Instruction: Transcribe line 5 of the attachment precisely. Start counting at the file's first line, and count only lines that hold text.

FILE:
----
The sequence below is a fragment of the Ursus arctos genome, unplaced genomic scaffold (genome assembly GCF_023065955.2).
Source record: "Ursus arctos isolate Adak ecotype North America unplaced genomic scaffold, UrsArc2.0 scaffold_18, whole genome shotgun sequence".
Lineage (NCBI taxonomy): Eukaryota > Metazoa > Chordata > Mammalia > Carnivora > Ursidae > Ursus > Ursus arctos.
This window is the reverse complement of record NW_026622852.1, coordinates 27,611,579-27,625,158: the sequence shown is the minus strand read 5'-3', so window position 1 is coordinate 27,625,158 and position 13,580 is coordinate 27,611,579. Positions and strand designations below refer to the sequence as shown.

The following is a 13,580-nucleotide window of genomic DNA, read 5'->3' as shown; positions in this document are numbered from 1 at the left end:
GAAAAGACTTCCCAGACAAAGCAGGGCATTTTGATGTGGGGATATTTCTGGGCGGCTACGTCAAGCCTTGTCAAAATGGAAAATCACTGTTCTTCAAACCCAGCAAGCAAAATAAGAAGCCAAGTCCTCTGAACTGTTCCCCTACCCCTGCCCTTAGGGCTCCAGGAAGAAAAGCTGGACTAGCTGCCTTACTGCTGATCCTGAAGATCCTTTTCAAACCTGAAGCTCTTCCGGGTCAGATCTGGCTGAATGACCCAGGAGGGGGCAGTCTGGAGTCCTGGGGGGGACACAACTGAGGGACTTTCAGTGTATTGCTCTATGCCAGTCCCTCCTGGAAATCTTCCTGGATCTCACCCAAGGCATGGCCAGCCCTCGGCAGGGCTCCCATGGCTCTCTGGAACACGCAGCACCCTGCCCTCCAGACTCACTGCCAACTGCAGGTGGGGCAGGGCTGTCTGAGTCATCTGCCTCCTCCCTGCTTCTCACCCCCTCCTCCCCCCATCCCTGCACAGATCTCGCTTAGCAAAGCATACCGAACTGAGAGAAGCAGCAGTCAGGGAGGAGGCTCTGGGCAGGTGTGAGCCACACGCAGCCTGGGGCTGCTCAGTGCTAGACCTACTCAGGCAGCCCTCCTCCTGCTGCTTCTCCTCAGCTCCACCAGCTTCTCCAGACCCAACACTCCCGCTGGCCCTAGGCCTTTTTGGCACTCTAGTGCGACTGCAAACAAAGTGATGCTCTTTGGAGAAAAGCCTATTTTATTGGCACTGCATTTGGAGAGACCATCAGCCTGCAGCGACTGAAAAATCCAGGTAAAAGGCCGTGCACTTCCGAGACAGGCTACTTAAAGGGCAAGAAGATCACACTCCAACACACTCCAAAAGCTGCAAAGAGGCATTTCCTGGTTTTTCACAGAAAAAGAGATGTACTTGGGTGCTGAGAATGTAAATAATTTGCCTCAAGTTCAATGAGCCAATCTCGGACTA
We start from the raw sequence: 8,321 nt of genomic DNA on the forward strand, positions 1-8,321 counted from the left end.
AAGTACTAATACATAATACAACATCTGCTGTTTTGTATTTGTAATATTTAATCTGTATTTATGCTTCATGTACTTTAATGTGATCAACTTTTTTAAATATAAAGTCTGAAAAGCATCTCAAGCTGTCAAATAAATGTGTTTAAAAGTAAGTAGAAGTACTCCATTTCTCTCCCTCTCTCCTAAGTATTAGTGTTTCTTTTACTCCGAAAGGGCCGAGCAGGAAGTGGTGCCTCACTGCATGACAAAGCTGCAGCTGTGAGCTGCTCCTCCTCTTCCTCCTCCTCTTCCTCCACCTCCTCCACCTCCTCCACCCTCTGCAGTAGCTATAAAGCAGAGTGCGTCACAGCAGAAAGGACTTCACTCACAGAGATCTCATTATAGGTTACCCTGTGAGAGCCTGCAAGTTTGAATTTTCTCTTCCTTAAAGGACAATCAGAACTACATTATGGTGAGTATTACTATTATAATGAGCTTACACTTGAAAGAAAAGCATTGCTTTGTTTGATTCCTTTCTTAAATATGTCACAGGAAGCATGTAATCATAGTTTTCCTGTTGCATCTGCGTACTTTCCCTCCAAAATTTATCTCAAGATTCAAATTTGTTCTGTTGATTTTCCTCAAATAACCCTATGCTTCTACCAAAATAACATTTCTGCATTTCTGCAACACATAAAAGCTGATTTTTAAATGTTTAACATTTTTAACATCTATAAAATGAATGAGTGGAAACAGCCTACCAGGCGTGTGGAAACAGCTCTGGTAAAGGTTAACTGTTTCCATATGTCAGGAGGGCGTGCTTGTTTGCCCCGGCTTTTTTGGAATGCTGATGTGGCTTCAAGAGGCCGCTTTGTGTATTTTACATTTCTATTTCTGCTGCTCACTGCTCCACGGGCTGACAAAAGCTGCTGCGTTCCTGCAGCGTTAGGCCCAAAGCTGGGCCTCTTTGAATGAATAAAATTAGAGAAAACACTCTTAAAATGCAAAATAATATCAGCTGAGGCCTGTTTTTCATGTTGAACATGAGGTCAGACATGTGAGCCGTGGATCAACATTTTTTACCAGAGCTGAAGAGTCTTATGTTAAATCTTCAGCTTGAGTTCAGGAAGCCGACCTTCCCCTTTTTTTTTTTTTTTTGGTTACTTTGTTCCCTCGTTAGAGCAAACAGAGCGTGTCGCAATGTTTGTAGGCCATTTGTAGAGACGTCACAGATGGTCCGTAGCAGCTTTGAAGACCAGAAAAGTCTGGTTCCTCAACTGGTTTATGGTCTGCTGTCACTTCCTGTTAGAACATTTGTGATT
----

The following is a 13,580-nucleotide window of genomic DNA, read 5'->3' as shown; positions in this document are numbered from 1 at the left end: